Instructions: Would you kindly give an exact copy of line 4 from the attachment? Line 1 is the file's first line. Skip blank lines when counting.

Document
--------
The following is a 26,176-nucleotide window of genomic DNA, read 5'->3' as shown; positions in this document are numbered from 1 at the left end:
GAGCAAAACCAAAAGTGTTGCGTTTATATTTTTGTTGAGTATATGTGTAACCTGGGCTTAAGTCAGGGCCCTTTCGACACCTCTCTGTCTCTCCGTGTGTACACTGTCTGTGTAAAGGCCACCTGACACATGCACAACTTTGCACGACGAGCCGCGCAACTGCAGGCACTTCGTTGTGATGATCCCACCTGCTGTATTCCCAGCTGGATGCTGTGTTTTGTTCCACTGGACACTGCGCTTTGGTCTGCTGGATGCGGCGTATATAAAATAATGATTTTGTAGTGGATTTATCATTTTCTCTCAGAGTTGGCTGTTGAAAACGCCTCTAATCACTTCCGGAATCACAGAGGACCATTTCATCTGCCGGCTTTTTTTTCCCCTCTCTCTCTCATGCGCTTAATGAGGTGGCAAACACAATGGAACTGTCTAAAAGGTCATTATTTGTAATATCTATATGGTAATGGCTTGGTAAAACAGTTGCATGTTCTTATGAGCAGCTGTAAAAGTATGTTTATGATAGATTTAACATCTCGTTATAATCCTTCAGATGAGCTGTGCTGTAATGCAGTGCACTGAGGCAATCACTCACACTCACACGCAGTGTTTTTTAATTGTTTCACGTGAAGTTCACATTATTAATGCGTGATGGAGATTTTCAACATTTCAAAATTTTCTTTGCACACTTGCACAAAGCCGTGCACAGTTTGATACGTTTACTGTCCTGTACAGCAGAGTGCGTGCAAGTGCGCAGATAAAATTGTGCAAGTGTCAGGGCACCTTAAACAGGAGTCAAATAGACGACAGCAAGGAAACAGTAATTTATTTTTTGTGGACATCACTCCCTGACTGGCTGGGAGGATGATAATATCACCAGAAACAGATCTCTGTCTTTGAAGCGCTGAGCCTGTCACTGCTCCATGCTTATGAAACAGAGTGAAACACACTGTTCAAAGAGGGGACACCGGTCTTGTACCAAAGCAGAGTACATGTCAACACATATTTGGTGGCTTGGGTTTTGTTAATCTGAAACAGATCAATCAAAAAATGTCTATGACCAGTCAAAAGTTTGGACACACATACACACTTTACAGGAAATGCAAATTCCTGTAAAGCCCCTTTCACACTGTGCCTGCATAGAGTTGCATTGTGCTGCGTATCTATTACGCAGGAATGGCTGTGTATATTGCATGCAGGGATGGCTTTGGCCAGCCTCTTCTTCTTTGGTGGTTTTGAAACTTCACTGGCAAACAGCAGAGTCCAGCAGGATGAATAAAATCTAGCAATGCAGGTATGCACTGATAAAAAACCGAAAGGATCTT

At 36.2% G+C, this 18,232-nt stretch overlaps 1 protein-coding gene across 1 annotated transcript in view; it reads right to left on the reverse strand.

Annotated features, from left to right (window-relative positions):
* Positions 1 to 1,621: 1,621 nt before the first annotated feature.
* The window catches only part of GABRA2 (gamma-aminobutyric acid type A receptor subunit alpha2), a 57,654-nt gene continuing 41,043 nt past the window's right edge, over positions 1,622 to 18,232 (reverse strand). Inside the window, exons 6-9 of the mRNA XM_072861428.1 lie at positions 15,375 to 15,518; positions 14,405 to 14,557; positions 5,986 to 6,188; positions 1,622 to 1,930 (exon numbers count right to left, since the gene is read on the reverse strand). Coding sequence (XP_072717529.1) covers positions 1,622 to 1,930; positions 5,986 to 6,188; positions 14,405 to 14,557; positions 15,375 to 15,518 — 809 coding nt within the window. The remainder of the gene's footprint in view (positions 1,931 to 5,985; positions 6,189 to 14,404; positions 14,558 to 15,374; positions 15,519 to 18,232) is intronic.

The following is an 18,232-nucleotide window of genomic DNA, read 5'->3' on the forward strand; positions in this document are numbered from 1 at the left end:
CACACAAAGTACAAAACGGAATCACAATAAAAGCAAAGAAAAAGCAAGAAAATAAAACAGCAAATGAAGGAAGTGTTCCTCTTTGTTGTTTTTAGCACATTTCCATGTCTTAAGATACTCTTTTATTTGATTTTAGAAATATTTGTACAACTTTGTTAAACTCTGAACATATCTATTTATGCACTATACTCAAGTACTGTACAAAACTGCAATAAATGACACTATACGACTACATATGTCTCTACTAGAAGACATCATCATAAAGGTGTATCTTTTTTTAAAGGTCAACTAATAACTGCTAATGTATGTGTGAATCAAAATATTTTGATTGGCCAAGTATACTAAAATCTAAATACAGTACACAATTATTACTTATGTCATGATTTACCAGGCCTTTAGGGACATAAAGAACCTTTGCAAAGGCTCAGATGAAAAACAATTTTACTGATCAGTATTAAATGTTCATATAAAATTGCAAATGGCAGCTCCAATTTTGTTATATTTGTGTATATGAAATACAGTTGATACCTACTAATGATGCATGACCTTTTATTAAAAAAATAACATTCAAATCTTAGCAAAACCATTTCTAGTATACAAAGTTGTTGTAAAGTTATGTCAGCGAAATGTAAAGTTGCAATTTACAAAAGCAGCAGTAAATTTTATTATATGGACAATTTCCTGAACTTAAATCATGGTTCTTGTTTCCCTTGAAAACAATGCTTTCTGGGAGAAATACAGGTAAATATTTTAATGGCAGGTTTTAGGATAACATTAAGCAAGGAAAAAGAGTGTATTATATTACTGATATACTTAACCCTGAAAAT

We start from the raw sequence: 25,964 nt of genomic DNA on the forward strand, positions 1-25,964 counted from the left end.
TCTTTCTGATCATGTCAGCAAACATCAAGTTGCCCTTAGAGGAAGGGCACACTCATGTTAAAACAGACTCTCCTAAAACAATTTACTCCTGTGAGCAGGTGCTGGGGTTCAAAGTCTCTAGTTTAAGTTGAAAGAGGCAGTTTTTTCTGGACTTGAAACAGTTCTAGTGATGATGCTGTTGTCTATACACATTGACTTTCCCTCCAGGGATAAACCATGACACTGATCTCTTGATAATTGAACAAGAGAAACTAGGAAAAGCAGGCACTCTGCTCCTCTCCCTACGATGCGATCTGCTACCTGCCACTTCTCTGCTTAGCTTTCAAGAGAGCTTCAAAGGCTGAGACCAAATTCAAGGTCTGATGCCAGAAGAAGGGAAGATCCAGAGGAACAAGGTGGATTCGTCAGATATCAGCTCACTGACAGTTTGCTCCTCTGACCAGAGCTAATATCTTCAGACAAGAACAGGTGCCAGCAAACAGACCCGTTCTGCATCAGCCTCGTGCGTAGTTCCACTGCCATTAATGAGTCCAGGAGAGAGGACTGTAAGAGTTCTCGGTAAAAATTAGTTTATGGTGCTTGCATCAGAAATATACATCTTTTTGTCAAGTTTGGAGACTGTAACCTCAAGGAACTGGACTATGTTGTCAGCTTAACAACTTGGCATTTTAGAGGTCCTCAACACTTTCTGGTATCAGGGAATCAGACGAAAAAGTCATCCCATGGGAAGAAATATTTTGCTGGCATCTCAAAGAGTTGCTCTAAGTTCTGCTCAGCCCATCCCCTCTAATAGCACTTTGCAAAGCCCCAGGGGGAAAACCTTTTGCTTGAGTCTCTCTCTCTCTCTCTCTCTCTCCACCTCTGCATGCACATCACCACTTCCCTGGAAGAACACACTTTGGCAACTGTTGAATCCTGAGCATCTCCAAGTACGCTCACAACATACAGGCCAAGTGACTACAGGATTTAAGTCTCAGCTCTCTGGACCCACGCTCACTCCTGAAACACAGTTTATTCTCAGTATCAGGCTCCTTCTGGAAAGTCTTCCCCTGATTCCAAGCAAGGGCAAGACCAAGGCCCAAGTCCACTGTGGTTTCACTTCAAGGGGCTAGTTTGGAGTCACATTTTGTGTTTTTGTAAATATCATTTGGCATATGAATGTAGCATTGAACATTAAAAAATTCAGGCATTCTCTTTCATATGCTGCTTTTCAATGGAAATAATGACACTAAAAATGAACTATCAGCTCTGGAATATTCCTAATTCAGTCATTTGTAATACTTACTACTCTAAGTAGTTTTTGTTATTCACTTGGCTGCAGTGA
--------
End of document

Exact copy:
Annotated features, from left to right (window-relative positions):